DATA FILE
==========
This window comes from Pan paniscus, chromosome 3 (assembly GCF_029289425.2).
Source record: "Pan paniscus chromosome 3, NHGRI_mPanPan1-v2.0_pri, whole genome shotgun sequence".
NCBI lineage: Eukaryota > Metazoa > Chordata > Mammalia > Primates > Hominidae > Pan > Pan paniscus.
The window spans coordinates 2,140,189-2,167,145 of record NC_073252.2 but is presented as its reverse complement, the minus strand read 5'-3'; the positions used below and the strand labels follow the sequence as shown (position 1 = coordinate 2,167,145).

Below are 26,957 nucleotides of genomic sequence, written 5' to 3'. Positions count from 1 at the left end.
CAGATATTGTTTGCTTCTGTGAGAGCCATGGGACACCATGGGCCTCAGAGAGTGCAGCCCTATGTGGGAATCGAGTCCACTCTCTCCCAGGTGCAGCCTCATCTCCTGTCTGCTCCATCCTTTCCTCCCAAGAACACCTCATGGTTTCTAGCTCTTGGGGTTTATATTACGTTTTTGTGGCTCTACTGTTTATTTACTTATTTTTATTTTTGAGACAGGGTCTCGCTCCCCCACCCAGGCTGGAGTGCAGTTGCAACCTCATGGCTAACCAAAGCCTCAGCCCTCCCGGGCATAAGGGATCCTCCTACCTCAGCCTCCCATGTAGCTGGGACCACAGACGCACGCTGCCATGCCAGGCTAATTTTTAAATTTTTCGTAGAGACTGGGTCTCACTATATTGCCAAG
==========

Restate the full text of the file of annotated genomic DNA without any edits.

This window comes from Pan paniscus, chromosome 3 (assembly GCF_029289425.2).
Source record: "Pan paniscus chromosome 3, NHGRI_mPanPan1-v2.0_pri, whole genome shotgun sequence".
NCBI lineage: Eukaryota > Metazoa > Chordata > Mammalia > Primates > Hominidae > Pan > Pan paniscus.
The window spans coordinates 2,140,189-2,167,145 of record NC_073252.2 but is presented as its reverse complement, the minus strand read 5'-3'; the positions used below and the strand labels follow the sequence as shown (position 1 = coordinate 2,167,145).

Below are 26,957 nucleotides of genomic sequence, written 5' to 3'. Positions count from 1 at the left end.
CAGATATTGTTTGCTTCTGTGAGAGCCATGGGACACCATGGGCCTCAGAGAGTGCAGCCCTATGTGGGAATCGAGTCCACTCTCTCCCAGGTGCAGCCTCATCTCCTGTCTGCTCCATCCTTTCCTCCCAAGAACACCTCATGGTTTCTAGCTCTTGGGGTTTATATTACGTTTTTGTGGCTCTACTGTTTATTTACTTATTTTTATTTTTGAGACAGGGTCTCGCTCCCCCACCCAGGCTGGAGTGCAGTTGCAACCTCATGGCTAACCAAAGCCTCAGCCCTCCCGGGCATAAGGGATCCTCCTACCTCAGCCTCCCATGTAGCTGGGACCACAGACGCACGCTGCCATGCCAGGCTAATTTTTAAATTTTTCGTAGAGACTGGGTCTCACTATATTGCCAAG